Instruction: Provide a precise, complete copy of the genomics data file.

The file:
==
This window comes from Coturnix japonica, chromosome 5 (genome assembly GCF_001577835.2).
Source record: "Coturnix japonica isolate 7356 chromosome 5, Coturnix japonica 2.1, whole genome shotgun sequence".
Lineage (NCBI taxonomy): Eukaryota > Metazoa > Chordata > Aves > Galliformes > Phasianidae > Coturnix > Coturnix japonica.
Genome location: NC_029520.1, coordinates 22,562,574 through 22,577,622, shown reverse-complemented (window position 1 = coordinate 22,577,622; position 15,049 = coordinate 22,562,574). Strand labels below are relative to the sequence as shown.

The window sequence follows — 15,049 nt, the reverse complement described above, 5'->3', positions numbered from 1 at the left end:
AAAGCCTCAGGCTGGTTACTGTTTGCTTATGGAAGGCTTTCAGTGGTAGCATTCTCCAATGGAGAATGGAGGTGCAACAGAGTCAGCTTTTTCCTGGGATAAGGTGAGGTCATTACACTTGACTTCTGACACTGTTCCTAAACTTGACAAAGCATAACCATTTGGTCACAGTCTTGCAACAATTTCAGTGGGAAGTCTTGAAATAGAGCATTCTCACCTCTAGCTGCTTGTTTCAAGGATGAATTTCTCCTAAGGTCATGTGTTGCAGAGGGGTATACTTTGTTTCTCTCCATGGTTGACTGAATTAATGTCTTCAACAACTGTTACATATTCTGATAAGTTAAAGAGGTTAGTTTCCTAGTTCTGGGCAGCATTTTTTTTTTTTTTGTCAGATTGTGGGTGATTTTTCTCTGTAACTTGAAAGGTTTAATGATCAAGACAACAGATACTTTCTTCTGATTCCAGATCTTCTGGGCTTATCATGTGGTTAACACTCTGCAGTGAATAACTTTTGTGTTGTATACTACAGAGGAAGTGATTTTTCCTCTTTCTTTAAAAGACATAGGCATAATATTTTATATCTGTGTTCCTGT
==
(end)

This window comes from Coturnix japonica, chromosome 5 (genome assembly GCF_001577835.2).
Source record: "Coturnix japonica isolate 7356 chromosome 5, Coturnix japonica 2.1, whole genome shotgun sequence".
Lineage (NCBI taxonomy): Eukaryota > Metazoa > Chordata > Aves > Galliformes > Phasianidae > Coturnix > Coturnix japonica.
Genome location: NC_029520.1, coordinates 22,562,574 through 22,577,622, shown reverse-complemented (window position 1 = coordinate 22,577,622; position 15,049 = coordinate 22,562,574). Strand labels below are relative to the sequence as shown.

The window sequence follows — 15,049 nt, the reverse complement described above, 5'->3', positions numbered from 1 at the left end:
AAAGCCTCAGGCTGGTTACTGTTTGCTTATGGAAGGCTTTCAGTGGTAGCATTCTCCAATGGAGAATGGAGGTGCAACAGAGTCAGCTTTTTCCTGGGATAAGGTGAGGTCATTACACTTGACTTCTGACACTGTTCCTAAACTTGACAAAGCATAACCATTTGGTCACAGTCTTGCAACAATTTCAGTGGGAAGTCTTGAAATAGAGCATTCTCACCTCTAGCTGCTTGTTTCAAGGATGAATTTCTCCTAAGGTCATGTGTTGCAGAGGGGTATACTTTGTTTCTCTCCATGGTTGACTGAATTAATGTCTTCAACAACTGTTACATATTCTGATAAGTTAAAGAGGTTAGTTTCCTAGTTCTGGGCAGCATTTTTTTTTTTTTTGTCAGATTGTGGGTGATTTTTCTCTGTAACTTGAAAGGTTTAATGATCAAGACAACAGATACTTTCTTCTGATTCCAGATCTTCTGGGCTTATCATGTGGTTAACACTCTGCAGTGAATAACTTTTGTGTTGTATACTACAGAGGAAGTGATTTTTCCTCTTTCTTTAAAAGACATAGGCATAATATTTTATATCTGTGTTCCTGT